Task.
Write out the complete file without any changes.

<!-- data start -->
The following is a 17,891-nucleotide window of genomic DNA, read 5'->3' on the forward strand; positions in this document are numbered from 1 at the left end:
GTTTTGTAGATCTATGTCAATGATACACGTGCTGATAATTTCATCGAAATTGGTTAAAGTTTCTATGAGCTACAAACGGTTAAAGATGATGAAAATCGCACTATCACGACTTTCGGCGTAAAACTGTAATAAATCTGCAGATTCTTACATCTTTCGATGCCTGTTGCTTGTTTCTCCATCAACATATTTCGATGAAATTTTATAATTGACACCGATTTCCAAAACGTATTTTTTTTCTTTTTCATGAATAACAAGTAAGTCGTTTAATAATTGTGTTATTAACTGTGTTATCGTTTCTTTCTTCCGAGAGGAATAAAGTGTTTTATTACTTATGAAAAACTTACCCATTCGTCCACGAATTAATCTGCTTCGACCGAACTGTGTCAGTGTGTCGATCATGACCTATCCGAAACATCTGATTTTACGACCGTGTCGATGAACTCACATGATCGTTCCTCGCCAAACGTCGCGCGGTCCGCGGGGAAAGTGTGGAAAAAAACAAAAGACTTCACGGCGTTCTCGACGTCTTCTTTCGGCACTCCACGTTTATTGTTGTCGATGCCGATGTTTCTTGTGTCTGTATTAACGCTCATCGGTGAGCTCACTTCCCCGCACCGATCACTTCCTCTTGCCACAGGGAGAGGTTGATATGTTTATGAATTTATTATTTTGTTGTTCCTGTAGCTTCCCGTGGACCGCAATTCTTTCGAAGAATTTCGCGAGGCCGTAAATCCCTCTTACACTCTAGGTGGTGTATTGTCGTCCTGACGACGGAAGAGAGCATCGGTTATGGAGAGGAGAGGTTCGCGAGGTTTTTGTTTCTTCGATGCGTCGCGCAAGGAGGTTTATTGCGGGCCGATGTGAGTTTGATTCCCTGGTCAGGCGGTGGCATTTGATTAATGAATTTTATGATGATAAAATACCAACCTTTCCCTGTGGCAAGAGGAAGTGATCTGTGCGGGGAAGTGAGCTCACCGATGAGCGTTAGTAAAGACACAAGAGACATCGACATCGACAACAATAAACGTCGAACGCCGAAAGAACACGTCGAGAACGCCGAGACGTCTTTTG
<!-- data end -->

The following is a 17,891-nucleotide window of genomic DNA, read 5'->3' on the forward strand; positions in this document are numbered from 1 at the left end:
GTTTTGTAGATCTATGTCAATGATACACGTGCTGATAATTTCATCGAAATTGGTTAAAGTTTCTATGAGCTACAAACGGTTAAAGATGATGAAAATCGCACTATCACGACTTTCGGCGTAAAACTGTAATAAATCTGCAGATTCTTACATCTTTCGATGCCTGTTGCTTGTTTCTCCATCAACATATTTCGATGAAATTTTATAATTGACACCGATTTCCAAAACGTATTTTTTTTCTTTTTCATGAATAACAAGTAAGTCGTTTAATAATTGTGTTATTAACTGTGTTATCGTTTCTTTCTTCCGAGAGGAATAAAGTGTTTTATTACTTATGAAAAACTTACCCATTCGTCCACGAATTAATCTGCTTCGACCGAACTGTGTCAGTGTGTCGATCATGACCTATCCGAAACATCTGATTTTACGACCGTGTCGATGAACTCACATGATCGTTCCTCGCCAAACGTCGCGCGGTCCGCGGGGAAAGTGTGGAAAAAAACAAAAGACTTCACGGCGTTCTCGACGTCTTCTTTCGGCACTCCACGTTTATTGTTGTCGATGCCGATGTTTCTTGTGTCTGTATTAACGCTCATCGGTGAGCTCACTTCCCCGCACCGATCACTTCCTCTTGCCACAGGGAGAGGTTGATATGTTTATGAATTTATTATTTTGTTGTTCCTGTAGCTTCCCGTGGACCGCAATTCTTTCGAAGAATTTCGCGAGGCCGTAAATCCCTCTTACACTCTAGGTGGTGTATTGTCGTCCTGACGACGGAAGAGAGCATCGGTTATGGAGAGGAGAGGTTCGCGAGGTTTTTGTTTCTTCGATGCGTCGCGCAAGGAGGTTTATTGCGGGCCGATGTGAGTTTGATTCCCTGGTCAGGCGGTGGCATTTGATTAATGAATTTTATGATGATAAAATACCAACCTTTCCCTGTGGCAAGAGGAAGTGATCTGTGCGGGGAAGTGAGCTCACCGATGAGCGTTAGTAAAGACACAAGAGACATCGACATCGACAACAATAAACGTCGAACGCCGAAAGAACACGTCGAGAACGCCGAGACGTCTTTTG